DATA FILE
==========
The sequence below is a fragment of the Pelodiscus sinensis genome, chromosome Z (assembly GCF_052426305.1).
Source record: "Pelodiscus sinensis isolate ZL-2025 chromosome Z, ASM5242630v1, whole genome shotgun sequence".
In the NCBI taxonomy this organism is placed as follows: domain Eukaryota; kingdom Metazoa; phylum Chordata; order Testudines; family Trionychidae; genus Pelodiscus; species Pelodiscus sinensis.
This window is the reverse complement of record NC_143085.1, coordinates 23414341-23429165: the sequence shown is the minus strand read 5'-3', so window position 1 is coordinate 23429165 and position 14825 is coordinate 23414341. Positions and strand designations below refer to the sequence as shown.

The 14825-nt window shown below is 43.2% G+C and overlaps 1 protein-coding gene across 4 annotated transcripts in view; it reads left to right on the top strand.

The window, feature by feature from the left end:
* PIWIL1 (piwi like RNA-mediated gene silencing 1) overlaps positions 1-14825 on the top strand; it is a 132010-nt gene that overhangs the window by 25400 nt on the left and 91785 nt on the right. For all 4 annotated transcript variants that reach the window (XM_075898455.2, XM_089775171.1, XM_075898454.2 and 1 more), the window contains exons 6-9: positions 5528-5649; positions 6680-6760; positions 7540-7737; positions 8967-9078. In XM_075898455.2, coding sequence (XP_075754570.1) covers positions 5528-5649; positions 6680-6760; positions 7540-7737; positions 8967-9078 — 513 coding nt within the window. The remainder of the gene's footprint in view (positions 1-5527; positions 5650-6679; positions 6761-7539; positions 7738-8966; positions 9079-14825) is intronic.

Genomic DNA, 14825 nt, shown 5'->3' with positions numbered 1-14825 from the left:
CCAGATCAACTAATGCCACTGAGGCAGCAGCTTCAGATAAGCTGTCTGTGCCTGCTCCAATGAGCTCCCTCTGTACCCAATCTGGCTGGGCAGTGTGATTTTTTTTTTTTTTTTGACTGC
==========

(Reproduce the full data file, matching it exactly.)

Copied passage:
The sequence below is a fragment of the Pelodiscus sinensis genome, chromosome Z (assembly GCF_052426305.1).
Source record: "Pelodiscus sinensis isolate ZL-2025 chromosome Z, ASM5242630v1, whole genome shotgun sequence".
In the NCBI taxonomy this organism is placed as follows: domain Eukaryota; kingdom Metazoa; phylum Chordata; order Testudines; family Trionychidae; genus Pelodiscus; species Pelodiscus sinensis.
This window is the reverse complement of record NC_143085.1, coordinates 23414341-23429165: the sequence shown is the minus strand read 5'-3', so window position 1 is coordinate 23429165 and position 14825 is coordinate 23414341. Positions and strand designations below refer to the sequence as shown.

The 14825-nt window shown below is 43.2% G+C and overlaps 1 protein-coding gene across 4 annotated transcripts in view; it reads left to right on the top strand.

The window, feature by feature from the left end:
* PIWIL1 (piwi like RNA-mediated gene silencing 1) overlaps positions 1-14825 on the top strand; it is a 132010-nt gene that overhangs the window by 25400 nt on the left and 91785 nt on the right. For all 4 annotated transcript variants that reach the window (XM_075898455.2, XM_089775171.1, XM_075898454.2 and 1 more), the window contains exons 6-9: positions 5528-5649; positions 6680-6760; positions 7540-7737; positions 8967-9078. In XM_075898455.2, coding sequence (XP_075754570.1) covers positions 5528-5649; positions 6680-6760; positions 7540-7737; positions 8967-9078 — 513 coding nt within the window. The remainder of the gene's footprint in view (positions 1-5527; positions 5650-6679; positions 6761-7539; positions 7738-8966; positions 9079-14825) is intronic.

Genomic DNA, 14825 nt, shown 5'->3' with positions numbered 1-14825 from the left:
CCAGATCAACTAATGCCACTGAGGCAGCAGCTTCAGATAAGCTGTCTGTGCCTGCTCCAATGAGCTCCCTCTGTACCCAATCTGGCTGGGCAGTGTGATTTTTTTTTTTTTTTTGACTGC